Chapter 1, Part 1
Donna huffed in annoyance. The padlock securing the outhouse gave her trouble more often than not. It was an ancient device, even by 1913 standards, and the key frequently got stuck. By now, Donna thought, one would think she'd gotten the knack of opening it. But no such luck. It was too bad she couldn't simply sonic the thing open.
Finally the padlock unsnapped and Donna stepped into the dimly lit room. She struck a match to light the lamp she'd left on a stool just inside the door. The few small windows could do with a wash; they were nearly opaque with grime and cobwebs, but they were the perfect guardians for the treasure hidden away in the small building. The rafters came down low, so there was just enough room to fit the blue box.
The TARDIS sat in the deep shadows of the far corner.
Donna stopped dead in her tracks.
The light on top of it was flashing.
Her heart began to thump wildly in her chest, and she cursed the tightness of the skirt around her midriff. Fumbling with the buttons of her coat, she managed to get out the key to the TARDIS, which she wore, hidden in a locket, on a chain around her neck. She had felt the locket grow warm that morning, and when she'd opened it in a quiet moment, she'd found that the key was glowing. The Doctor had told her to go and check on the TARDIS as soon as possible if that happened.
Her fingertips were a bit numb from the cold October afternoon and the typing she'd done. Typing fast was fine on a computer keyboard, but it was an entirely different story on the keyboard of a one-hundred-year-old mechanical typewriter. She didn't manage her usual hundred words per minute, due to technical limitations of the device, but she was pretty fast. Which had made quite an impression on the Headmaster. Like the Doctor had predicted, she hadn't had any trouble getting the job as a typist at Farringham School so she could keep an eye on him once he became human.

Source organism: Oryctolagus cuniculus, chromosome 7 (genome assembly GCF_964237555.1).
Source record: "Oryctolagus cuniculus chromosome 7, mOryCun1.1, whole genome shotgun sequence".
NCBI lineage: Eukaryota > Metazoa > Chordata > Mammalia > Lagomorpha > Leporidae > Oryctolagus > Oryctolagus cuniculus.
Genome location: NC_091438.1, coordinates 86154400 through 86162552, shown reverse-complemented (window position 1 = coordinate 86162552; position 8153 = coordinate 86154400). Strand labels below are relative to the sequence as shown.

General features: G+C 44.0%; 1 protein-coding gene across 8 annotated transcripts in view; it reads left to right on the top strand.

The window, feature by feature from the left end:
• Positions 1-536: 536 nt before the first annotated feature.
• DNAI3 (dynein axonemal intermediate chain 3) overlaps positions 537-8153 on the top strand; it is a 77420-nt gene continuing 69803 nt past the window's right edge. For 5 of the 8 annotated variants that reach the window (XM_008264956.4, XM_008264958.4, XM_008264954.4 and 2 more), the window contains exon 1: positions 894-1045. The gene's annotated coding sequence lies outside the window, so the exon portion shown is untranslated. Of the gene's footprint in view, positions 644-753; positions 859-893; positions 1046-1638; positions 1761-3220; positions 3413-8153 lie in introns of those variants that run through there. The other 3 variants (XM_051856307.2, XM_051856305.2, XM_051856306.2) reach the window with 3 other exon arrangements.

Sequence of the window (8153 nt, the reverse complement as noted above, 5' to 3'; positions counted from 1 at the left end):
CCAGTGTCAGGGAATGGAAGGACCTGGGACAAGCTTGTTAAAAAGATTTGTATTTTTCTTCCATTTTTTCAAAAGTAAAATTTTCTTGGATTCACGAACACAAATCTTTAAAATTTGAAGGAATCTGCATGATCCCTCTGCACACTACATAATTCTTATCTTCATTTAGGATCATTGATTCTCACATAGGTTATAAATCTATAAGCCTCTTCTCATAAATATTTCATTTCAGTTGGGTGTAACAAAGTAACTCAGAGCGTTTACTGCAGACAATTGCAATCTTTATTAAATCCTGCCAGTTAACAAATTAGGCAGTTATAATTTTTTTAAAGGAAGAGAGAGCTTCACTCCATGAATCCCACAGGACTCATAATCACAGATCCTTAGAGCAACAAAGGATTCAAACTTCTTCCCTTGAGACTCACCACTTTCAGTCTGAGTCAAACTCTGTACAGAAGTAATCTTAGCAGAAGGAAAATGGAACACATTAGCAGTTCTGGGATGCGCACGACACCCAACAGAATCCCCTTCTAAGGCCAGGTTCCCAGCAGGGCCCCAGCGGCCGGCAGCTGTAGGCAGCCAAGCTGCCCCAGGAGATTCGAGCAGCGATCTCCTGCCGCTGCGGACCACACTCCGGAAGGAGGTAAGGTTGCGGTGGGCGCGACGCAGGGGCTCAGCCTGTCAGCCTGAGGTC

There was a rustling sound. It came from the corner in which the TARDIS sat, but Donna couldn't see any movement. It was probably just mice playing in the crates and old blankets stacked there. She strode towards the TARDIS.
She stopped dead in her tracks. Although the voice was a woman's she drew herself up to her full height and demanded to know, “Who's there?”
Again there was the rustling. It sounded as if the woman who had addressed her climbed to her feet. The rustling and shuffling was followed by the low thud of a heavy blanket falling to the ground. The woman stepped out of the darkness and into the pool of light of Donna's lamp.
Donna recognised her immediately from the photograph the Doctor had shown her. She was also the woman from John Smith's dreams; he'd sketched her from memory, very accurately, and had shown Donna her portrait.
It was Rose Tyler.
Rose had to drink her tea without milk because no one had lived in the TARDIS for a month, but she was beyond caring. It was warm and soothing, just like the TARDIS' kitchen. Both hands wrapped around the mug and bundled up in her bathrobe, she and Donna sat in silence, neither of them knowing where to begin, until they started speaking at the same time.
“Where's the Doctor?”
“How did you get back?”
They laughed, and finally both of them were able to settle back in their chairs and relax.
Then they shared their stories.